The progression involves jumping, which is not involved in the regular ski technique. I know that and I know that you are not a beginner either. I think I can trust your judgment, right? What I gave you was not one drill only, but an entire progression. You ask me how to teach that and I gave you one example. You may find another one. Like I told you there are several. This is just one way of helping someone to get the moves broken up and assemble the correct sequence. Like the Javelin involves lifting up the inside ski, the "Charlston" involves only to ski on the inside ski....The "swedish" turn tips and tail only.....sometimes you actually teach the exact opposite from right. Just so you can make everyone not just see, but feel the difference. It is left up to you how long you apply those "false" moves and when you guide the athlete back on track.
So, now to up unweighing/down weighing. That happens to everyone, otherwise you cannot change the edges in order to enter the next turn. Whether it is just the slightest move out of your knees and ankles, or if you lift up in an extreme way (jump). that is when you unweigh your skis. As you enter into the new turn, you would start flexing the knees. That is considered down/weighing. (You will start adding weight mostly to the new outside ski)
Now the opposite. Instead of going up, you would go down quick enough to take the weight off the skis in order to change the edges. Well now that you are down, you only have one way of going and that is up. by doing so progressively(towards stretching) you will add weight again towards the outer ski. This by the way takes far more energy, but saves a lot of motion. This is why it is important to know both ways, it is a huge advantage.
And yes you can combine them both. Not as you have suggested, but lets say the racers is in a nice angulation right at the apex of the turn and is about to exit. Everybody talk already what happens in the transition and how the weight moved. Hey why not make a bit more speed, right? Now as your knees are quite bent and you have no other choice but to stretch you can make speed again by applying exactly what is describe with "up weighing". Rick gives a good example in those videos, you actually should be able to filter those moves out. But boy those guys may be fast in gates, but are not necessarily the best free skiers either.
Anyhow, perhaps you need to talk to Torwald Linus, I cannot open your first link in "Firefox", just with IE and I am not a fan of that Browser. (Hey, I am just kidding)
Originally Posted by tdk6
Thanks for your input simplyfast. Could you please explain in more detail exactly what is "up unweighing/down weighing" and what is "down unweighting/up weighing". To my understanding and reading from your post up unweighing/down weighting is pressure build up under your skis as you extend. "Down unweighting/up weighting" using the same logic would be pressure decrease as you flex. Therefore the result is not the same. They are not interchangable. If you want to increase pressure under your skis you cannot down unweight/up weight. However, what goes up must come down and there is a sudden decrease in pressure as your extention slows down and comes to a stop at full extention. Here inertia and the laws of physics reduce pressure under skis. Same applies down unweighting/up weighting. Its the other way arround. The combination of the two you are talking about could be extending up and then flexing down. As simple as that. This is the reason Im sceptical to all theories involving down unweighitng. It exsists yes, but its part of up unweighting just as the german translation "up unweighting/down weighting" and "down unweighting/up weighting" implies. Up unweighting/down weighting could be split into two parts, first part being "up unweighing/down weighing" and the second part "up unweighting/up weighting". Inertia goes up and then comes down. Most common way of unweighing for turing purposes.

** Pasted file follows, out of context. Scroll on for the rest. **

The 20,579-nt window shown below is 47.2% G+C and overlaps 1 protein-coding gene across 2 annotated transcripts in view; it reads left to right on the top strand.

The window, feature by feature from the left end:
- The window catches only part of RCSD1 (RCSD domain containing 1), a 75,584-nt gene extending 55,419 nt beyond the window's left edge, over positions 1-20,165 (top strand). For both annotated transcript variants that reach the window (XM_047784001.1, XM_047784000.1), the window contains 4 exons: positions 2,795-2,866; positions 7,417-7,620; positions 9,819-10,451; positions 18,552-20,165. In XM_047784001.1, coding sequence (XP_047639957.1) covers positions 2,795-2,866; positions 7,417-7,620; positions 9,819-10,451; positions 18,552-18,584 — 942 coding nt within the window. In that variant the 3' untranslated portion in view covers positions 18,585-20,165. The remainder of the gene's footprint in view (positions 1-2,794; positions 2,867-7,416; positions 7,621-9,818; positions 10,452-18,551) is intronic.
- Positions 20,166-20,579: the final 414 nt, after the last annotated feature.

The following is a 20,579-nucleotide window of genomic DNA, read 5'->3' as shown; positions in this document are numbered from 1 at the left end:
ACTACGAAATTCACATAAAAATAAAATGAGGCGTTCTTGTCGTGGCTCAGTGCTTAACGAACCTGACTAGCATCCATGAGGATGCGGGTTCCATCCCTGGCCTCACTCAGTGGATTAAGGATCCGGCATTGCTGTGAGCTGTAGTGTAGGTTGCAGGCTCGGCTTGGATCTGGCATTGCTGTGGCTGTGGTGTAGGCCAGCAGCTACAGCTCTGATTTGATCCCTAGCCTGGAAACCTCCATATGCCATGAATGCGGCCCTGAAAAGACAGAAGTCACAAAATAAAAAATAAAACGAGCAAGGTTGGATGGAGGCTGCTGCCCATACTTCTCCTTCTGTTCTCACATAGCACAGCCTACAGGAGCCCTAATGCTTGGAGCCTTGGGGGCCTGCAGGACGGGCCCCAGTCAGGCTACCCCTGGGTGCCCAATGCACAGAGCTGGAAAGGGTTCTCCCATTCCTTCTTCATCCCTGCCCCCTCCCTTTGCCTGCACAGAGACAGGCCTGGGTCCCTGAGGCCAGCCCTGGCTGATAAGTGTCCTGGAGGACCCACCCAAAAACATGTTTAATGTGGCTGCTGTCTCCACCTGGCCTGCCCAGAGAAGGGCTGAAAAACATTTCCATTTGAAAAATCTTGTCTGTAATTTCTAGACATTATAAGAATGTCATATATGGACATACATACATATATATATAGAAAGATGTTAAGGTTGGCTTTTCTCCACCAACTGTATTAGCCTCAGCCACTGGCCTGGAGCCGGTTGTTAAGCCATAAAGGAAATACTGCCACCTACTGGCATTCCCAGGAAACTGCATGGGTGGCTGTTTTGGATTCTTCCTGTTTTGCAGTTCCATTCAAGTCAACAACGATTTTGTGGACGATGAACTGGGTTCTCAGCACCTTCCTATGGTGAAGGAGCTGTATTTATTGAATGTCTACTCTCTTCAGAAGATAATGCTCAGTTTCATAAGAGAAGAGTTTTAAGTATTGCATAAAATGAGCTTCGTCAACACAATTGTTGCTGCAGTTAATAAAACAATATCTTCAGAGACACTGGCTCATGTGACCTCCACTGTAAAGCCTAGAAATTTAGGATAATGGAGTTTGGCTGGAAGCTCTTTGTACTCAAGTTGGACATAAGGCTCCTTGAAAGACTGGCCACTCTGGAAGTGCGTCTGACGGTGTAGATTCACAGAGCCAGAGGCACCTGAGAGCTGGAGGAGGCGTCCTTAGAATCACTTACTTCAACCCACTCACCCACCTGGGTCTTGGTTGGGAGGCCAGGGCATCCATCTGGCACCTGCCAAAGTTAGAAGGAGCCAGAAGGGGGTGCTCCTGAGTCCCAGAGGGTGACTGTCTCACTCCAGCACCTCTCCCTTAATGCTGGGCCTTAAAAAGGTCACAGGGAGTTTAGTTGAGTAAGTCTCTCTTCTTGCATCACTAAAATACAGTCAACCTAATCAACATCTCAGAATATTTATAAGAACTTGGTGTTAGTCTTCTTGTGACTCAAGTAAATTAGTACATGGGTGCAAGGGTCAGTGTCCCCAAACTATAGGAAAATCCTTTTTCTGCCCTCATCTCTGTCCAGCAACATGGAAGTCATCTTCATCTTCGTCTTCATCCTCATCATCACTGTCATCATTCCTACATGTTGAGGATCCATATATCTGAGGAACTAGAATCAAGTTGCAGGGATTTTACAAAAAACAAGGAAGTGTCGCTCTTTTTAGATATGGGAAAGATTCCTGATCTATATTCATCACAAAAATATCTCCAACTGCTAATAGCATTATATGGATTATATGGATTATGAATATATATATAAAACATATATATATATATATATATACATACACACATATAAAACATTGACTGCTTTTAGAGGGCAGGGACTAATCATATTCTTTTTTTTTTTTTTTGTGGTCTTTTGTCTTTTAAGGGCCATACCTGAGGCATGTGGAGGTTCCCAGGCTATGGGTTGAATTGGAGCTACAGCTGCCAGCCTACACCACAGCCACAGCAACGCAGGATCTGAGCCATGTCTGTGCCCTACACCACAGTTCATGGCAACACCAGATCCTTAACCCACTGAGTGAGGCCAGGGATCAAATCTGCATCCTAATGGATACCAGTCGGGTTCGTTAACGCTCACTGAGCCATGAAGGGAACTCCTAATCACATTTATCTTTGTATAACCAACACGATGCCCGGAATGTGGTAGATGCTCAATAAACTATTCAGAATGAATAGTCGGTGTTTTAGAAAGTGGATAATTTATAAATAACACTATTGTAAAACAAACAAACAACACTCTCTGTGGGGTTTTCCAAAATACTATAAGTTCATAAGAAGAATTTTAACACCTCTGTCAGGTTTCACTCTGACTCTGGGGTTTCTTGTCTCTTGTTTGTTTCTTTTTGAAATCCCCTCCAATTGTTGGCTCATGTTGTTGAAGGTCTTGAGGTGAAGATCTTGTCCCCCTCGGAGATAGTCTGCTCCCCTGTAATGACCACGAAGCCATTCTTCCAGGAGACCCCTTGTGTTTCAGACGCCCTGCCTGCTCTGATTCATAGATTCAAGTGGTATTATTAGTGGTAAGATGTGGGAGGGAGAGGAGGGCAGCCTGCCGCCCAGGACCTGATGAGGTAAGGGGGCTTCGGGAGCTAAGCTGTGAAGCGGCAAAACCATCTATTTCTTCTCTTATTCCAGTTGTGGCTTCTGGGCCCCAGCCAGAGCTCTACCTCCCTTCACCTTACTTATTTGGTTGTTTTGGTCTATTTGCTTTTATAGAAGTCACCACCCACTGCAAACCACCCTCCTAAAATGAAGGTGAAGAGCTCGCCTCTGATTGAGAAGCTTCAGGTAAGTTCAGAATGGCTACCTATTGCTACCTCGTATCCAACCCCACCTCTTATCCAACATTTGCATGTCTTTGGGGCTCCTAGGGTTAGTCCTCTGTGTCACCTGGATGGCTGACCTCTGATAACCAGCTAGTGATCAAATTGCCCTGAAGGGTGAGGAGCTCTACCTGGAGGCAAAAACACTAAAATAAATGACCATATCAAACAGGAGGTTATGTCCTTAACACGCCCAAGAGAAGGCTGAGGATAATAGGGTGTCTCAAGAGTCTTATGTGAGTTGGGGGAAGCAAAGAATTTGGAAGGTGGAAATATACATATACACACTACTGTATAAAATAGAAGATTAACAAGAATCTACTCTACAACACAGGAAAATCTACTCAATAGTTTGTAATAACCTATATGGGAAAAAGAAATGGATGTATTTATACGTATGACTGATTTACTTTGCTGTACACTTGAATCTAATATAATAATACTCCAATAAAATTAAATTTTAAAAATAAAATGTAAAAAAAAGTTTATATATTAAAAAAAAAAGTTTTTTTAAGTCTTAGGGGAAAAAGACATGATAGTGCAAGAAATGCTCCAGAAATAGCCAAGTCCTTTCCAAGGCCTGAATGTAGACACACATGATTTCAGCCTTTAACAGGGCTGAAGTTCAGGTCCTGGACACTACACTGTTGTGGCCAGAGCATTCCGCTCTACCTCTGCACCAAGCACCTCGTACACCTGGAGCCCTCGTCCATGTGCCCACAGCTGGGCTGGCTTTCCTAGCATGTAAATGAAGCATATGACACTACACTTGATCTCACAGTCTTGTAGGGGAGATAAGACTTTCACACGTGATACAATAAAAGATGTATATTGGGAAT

The drills you are talking about involve jumping. This is what modern skiers are not used to do on skis. With todays skis you only need to set an edge and par and ride. It can be seen very clearly from this great video only to show the difference between the pure carving and dynamic skiing, the kids are top skier. You can see the difference between the coach and the kids. I think :http://www.youtube.com/watch?v=-olZHCdEWyM
Check out this video that I made a while back to document a drill I was thaught in Austria many years ago. One instructor thaught it still was a great drill for one of the most important skills:http://ski.topeverything.com/default...nt&ID=E43D304F
BTW, thanks for the drill suggestions.